CFStringRef md5hash =
    FileMD5HashCreateWithPath((CFStringRef)filePath,
                              FileHashDefaultChunkSizeForReadingData);
NSLog(@"MD5 hash of file at path \"%@\": %@",
      filePath, (NSString *)md5hash);
CFRelease(md5hash);

Remember that FileMD5HashCreateWithPath transfers ownership of the returned string, so you must release it yourself.

I also created a small GitHub repository that may help you understand how to integrate that code in your project. It contains a very simple Xcode project, with a target for iOS and another one for Mac OS X. In both cases, the application just provides a simple button to compute the MD5 hash of the executable file (the binary). Here is where you can find that repository: FileMD5Hash GitHub repository.

Advantages of this solution

There are several nice things about this implementation:

  • first, it works as advertised: it computes the MD5 hash of the file correctly, and it doesn’t make the memory footprint of your app grow, even if you give it the path to a huge file;
  • even though the path argument is a CFStringRef, it’s really easy to use this from Objective-C, thanks to the fact that NSString and CFStringRef are toll-free bridged; cf. example above for usage;
  • it works just fine both on iOS and on Mac OS X;
  • by reusing sizeof(digest), I avoided the pitfall of exposing the real value of CC_MD5_DIGEST_LENGTH, which would make it more difficult to adapt to other cryptographic algorithms.

How about SHA1, SHA256, and others?

It’s really simple to adapt this function to other algorithms. Say you want to adapt it to get the SHA1 hash instead. Here’s what you need to do:

  • replace CC_MD5_CTX with CC_SHA1_CTX;
  • replace CC_MD5_Init with CC_SHA1_Init;
  • replace CC_MD5_Update with CC_SHA1_Update;
  • replace CC_MD5_Final with CC_SHA1_Final;
  • replace CC_MD5_DIGEST_LENGTH with CC_SHA1_DIGEST_LENGTH;

Or more simply, just do a find and replace to transform every occurrence of the string “MD5” with “SHA1“. VoilĂ , you got it!

Another way to extend this to other algorithms is to make this function more modular, and basically take all of those things as arguments. This is a little more difficult, but I did it for my project TagAdA. With this more advanced and more modular solution, you have a third argument that represents the algorithm that you wish to use, and you only have one instance of the code associated to that logic in your binary, even if you use several of those cryptographic algorithms in your app. I even went to great lengths using the preprocessor to minimize the amount of duplicated code in my source file.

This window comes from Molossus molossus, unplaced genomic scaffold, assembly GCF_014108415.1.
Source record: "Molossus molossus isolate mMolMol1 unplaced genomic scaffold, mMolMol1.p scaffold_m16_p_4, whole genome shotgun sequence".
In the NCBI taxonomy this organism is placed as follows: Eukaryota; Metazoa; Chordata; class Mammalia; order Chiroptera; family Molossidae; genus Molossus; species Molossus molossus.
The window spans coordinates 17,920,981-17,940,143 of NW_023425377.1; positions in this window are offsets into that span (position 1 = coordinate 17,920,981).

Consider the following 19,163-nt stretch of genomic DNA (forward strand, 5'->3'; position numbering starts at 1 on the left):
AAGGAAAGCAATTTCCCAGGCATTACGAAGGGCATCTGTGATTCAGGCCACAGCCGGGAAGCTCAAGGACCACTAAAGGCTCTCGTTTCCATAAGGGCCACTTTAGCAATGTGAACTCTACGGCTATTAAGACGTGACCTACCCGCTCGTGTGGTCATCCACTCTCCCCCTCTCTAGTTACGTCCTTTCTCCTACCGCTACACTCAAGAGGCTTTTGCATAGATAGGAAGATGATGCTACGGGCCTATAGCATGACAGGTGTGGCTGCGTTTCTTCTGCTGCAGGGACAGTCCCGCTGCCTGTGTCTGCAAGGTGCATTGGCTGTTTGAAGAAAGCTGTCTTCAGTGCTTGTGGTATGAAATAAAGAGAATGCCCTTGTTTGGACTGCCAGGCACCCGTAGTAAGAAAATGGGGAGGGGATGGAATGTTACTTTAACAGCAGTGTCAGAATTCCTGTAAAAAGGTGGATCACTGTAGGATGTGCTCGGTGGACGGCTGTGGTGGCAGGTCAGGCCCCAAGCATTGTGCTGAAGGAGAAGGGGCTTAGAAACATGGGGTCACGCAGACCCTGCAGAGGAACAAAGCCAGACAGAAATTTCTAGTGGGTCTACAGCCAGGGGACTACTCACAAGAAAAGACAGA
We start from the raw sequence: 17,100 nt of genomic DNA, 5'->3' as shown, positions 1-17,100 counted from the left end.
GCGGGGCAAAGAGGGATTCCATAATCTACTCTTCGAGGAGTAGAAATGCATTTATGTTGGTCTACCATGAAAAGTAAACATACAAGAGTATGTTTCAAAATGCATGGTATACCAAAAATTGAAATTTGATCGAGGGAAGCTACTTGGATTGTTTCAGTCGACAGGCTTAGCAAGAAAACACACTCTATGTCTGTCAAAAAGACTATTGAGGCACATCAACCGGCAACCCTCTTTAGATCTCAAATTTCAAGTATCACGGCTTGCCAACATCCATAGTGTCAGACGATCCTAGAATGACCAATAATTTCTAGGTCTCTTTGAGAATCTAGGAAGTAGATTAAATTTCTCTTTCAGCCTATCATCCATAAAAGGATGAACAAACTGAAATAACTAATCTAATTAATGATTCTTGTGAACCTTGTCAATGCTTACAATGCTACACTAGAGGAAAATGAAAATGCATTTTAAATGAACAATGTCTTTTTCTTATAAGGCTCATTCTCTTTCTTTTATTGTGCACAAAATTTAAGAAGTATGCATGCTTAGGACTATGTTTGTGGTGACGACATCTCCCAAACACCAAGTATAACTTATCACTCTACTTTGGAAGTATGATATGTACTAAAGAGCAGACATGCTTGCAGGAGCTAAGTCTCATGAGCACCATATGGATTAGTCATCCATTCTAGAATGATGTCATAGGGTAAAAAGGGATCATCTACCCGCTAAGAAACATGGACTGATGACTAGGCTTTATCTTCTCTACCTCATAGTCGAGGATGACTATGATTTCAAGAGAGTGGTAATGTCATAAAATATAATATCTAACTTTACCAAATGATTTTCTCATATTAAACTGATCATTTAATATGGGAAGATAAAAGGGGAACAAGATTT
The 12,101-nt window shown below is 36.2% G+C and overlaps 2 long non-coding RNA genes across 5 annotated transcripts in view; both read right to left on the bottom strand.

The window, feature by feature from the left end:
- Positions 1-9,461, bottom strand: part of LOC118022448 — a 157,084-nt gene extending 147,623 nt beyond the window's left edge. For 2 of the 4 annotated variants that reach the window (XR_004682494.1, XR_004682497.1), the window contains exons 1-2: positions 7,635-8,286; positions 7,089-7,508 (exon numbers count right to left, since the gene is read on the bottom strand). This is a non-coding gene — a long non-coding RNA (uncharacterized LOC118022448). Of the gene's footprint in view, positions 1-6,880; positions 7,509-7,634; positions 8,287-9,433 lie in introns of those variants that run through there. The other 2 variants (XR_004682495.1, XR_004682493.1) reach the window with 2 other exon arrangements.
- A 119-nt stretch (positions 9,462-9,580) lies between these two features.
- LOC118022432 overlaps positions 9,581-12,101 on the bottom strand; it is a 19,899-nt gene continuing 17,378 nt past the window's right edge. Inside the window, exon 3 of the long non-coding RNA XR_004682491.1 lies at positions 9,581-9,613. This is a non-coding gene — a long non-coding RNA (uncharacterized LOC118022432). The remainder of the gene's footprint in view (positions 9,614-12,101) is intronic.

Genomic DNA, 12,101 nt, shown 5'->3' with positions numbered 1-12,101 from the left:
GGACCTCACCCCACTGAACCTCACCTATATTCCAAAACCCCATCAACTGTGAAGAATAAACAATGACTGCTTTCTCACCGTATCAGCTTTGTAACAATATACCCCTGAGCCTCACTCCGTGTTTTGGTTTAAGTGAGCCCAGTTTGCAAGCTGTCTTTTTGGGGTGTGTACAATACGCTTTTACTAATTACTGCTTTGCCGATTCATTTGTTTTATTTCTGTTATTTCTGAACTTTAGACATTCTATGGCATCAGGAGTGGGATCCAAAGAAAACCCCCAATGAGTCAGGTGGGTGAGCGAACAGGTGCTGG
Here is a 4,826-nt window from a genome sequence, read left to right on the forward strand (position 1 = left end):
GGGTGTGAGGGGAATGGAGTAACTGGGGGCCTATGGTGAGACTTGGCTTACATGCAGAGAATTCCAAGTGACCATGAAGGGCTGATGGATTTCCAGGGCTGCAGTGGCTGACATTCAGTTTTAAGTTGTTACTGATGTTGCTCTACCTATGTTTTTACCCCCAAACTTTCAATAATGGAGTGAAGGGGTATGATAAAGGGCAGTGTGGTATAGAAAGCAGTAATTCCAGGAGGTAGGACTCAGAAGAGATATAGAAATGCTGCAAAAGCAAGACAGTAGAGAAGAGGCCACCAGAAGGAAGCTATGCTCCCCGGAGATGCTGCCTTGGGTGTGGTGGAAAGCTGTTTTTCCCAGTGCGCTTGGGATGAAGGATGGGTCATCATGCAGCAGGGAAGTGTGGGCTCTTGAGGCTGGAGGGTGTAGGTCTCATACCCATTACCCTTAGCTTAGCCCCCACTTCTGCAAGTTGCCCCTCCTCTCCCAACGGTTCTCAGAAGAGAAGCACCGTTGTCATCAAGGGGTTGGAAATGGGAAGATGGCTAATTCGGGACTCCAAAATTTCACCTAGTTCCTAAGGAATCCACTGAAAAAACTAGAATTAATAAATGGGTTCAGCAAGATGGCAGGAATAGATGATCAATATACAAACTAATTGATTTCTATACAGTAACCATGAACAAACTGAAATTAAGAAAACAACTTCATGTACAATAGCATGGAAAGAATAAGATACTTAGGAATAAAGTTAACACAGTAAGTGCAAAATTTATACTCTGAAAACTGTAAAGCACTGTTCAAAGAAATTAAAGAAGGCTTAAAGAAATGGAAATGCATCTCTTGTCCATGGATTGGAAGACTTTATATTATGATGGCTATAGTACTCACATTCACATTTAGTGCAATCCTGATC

Anyway, there you go! I hope you will find this useful.

25 Comments
Pierre September 17th, 2010

Thanks a lot for the great library and your help getting it to work ;). It’s doing exactly what I needed and it’s lightning fast too.

For those like me struggling to make it work in their iOS projects, I created (with Joel’s blessing) a GitHub repo with the necessary files. You can find it at http://github.com/Fuitad/FileMD5Hash

Joel September 17th, 2010

My pleasure! I’m glad you found that useful Pierre!

Andrey September 18th, 2010

How to use it with iOS? I’m getting error:

Undefined symbols:
“FileMD5HashCreateWithPath(__CFString const*, unsigned long)”, referenced from:
-[MyAppDelegate createEditableCopyOfDatabaseIfNeeded] in MyAppDelegate.o
ld: symbol(s) not found
collect2: ld returned 1 exit status

Joel September 18th, 2010

@Andrey

Please make sure to add FileMD5Hash.c to the list of files that Xcode is supposed to compile for your target. One way to do that is to drag and drop FileMD5Hash.c to the “Compile Sources” build phase of your target.

Andrey September 18th, 2010

This didn’t work for me because I tried to use it in a .mm file. The solution is simple:

Just add this code to FileMD5Hash.h:

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#if defined(__cplusplus)
    #define MYAPP_EXTERN extern "C"
#else
    #define MYAPP_EXTERN extern
#endif

and declare the function in FileMD5Hash.h like this:

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MYAPP_EXTERN CFStringRef FileMD5HashCreateWithPath(CFStringRef filePath,
                                                   size_t chunkSizeForReadingData);

Thank you Joel for your MD5 code and for the solution on how to use it in .mm files!

Joel September 19th, 2010

No problem Andrey, thanks for reposting this trick in your comment!

Joel October 18th, 2010

I decided to fork Pierre’s GitHub repository, and to add a simple Xcode project that shows how to integrate this code with a simple iOS or Mac application. This should document in more detail things that I intentionally omitted in the blog post (to keep it simple, and more readable).

So, if you can’t figure out how to make this code work in your project, please, take a look at the FileMD5Hash GitHub repository.

And many thanks to Pierre for coming up with this great idea of a simple GitHub repository for this code!

Neil MacKenzie December 30th, 2010

Joel:

I am using your FileMD5Hash.c(compiled only) file as is in a product of ours. It is a unclear to me what I need to include in order to be in compliance with your license.

We have a ReadMe file for our product, is putting a notice in there sufficient?

I do not speak legalize very well. How should this notice read?

Regards
Neil

Joan Lluch March 19th, 2011